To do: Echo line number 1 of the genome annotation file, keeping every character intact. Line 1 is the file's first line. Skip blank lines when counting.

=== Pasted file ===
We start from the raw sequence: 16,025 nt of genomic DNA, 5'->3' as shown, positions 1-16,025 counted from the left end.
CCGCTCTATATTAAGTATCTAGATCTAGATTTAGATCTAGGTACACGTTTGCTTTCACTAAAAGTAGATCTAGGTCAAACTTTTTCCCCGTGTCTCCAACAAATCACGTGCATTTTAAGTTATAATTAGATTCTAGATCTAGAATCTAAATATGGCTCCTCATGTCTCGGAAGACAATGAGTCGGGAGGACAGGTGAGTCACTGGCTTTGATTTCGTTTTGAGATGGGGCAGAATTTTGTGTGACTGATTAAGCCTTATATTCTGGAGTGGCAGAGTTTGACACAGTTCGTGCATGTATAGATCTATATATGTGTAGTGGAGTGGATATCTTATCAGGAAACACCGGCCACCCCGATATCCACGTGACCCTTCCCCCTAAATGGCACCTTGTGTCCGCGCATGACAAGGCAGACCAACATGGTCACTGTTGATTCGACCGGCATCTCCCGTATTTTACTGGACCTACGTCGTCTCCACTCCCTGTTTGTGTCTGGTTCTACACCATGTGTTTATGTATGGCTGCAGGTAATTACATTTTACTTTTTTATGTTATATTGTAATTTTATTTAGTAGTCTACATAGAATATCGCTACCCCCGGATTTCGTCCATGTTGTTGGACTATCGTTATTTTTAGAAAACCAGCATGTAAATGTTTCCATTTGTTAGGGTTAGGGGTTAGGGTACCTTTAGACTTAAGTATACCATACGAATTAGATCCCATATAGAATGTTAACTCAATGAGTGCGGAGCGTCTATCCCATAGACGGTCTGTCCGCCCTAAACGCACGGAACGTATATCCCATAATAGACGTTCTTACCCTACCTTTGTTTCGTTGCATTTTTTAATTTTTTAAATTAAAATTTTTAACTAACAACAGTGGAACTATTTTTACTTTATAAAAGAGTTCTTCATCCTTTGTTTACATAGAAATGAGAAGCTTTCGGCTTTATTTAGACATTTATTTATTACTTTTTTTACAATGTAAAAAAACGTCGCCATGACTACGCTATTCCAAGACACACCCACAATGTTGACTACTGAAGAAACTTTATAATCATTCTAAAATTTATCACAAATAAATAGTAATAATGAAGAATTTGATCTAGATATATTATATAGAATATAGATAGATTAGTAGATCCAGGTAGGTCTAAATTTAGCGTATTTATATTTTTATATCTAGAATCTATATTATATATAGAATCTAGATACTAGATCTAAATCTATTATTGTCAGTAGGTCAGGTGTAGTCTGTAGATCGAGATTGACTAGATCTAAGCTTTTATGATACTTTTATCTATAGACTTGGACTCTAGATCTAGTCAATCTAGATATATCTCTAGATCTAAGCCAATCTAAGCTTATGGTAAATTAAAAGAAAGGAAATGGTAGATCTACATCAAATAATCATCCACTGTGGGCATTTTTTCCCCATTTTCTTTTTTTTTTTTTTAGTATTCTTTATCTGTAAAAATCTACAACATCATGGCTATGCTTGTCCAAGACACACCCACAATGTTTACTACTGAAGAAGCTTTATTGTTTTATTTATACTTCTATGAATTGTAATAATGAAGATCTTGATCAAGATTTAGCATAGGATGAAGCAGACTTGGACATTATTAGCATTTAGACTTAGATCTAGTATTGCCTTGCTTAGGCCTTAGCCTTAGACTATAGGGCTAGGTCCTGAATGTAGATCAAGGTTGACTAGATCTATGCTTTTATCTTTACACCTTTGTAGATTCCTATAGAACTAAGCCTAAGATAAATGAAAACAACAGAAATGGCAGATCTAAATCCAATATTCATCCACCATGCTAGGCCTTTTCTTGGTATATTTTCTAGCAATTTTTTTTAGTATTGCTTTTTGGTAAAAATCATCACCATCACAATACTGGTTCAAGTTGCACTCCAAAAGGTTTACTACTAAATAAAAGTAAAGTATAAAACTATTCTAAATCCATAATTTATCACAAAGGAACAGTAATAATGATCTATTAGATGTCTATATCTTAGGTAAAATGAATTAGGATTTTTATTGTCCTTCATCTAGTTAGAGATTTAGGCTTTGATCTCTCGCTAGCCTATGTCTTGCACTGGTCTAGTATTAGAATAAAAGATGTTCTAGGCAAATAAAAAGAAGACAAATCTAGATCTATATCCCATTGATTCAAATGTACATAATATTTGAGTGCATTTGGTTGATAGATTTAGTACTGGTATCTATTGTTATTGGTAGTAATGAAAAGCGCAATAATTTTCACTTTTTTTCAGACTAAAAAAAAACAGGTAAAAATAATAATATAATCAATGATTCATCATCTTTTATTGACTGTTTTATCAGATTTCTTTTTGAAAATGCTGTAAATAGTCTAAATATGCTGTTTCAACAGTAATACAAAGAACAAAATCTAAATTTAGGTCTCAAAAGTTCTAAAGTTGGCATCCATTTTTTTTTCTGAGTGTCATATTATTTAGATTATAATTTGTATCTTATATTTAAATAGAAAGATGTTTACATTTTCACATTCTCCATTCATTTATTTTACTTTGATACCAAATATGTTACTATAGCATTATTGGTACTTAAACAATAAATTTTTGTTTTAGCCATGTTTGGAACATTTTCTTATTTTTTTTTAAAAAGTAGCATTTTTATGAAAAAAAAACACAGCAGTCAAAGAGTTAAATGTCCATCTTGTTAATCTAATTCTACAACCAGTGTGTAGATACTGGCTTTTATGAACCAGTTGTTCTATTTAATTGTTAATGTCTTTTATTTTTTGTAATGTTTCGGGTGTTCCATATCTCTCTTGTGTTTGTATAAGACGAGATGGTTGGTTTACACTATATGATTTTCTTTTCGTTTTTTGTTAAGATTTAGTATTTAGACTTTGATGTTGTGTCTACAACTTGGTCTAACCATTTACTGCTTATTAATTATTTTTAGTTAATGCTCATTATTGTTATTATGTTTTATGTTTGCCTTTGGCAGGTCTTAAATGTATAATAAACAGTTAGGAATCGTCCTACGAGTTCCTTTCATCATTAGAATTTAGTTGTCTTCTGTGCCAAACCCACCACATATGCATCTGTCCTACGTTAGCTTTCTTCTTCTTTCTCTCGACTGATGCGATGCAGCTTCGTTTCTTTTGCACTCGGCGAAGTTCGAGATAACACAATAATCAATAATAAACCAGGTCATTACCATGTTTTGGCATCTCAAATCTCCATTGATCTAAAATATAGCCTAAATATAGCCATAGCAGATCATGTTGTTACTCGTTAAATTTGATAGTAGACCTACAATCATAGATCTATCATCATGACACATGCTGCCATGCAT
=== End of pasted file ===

We start from the raw sequence: 16,025 nt of genomic DNA, 5'->3' as shown, positions 1-16,025 counted from the left end.